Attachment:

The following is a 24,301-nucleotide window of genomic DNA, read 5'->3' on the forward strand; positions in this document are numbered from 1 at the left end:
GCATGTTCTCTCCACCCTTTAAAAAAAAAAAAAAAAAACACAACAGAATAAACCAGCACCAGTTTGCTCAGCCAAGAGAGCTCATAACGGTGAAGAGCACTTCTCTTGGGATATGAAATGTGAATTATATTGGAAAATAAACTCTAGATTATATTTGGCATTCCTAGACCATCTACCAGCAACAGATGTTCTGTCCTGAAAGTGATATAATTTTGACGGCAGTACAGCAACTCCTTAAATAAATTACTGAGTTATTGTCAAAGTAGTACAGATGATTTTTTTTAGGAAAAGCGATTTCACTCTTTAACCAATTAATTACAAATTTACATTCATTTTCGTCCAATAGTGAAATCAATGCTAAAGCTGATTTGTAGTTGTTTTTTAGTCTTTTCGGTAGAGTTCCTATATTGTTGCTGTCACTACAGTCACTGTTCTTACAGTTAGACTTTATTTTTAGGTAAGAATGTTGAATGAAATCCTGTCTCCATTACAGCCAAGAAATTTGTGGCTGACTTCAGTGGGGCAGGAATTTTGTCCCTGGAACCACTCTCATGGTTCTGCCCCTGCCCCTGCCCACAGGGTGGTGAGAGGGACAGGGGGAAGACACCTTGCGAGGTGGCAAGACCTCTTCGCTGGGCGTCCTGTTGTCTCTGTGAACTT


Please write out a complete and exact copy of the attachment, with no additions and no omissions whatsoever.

The following is a 24,301-nucleotide window of genomic DNA, read 5'->3' on the forward strand; positions in this document are numbered from 1 at the left end:
GCATGTTCTCTCCACCCTTTAAAAAAAAAAAAAAAAAACACAACAGAATAAACCAGCACCAGTTTGCTCAGCCAAGAGAGCTCATAACGGTGAAGAGCACTTCTCTTGGGATATGAAATGTGAATTATATTGGAAAATAAACTCTAGATTATATTTGGCATTCCTAGACCATCTACCAGCAACAGATGTTCTGTCCTGAAAGTGATATAATTTTGACGGCAGTACAGCAACTCCTTAAATAAATTACTGAGTTATTGTCAAAGTAGTACAGATGATTTTTTTTAGGAAAAGCGATTTCACTCTTTAACCAATTAATTACAAATTTACATTCATTTTCGTCCAATAGTGAAATCAATGCTAAAGCTGATTTGTAGTTGTTTTTTAGTCTTTTCGGTAGAGTTCCTATATTGTTGCTGTCACTACAGTCACTGTTCTTACAGTTAGACTTTATTTTTAGGTAAGAATGTTGAATGAAATCCTGTCTCCATTACAGCCAAGAAATTTGTGGCTGACTTCAGTGGGGCAGGAATTTTGTCCCTGGAACCACTCTCATGGTTCTGCCCCTGCCCCTGCCCACAGGGTGGTGAGAGGGACAGGGGGAAGACACCTTGCGAGGTGGCAAGACCTCTTCGCTGGGCGTCCTGTTGTCTCTGTGAACTT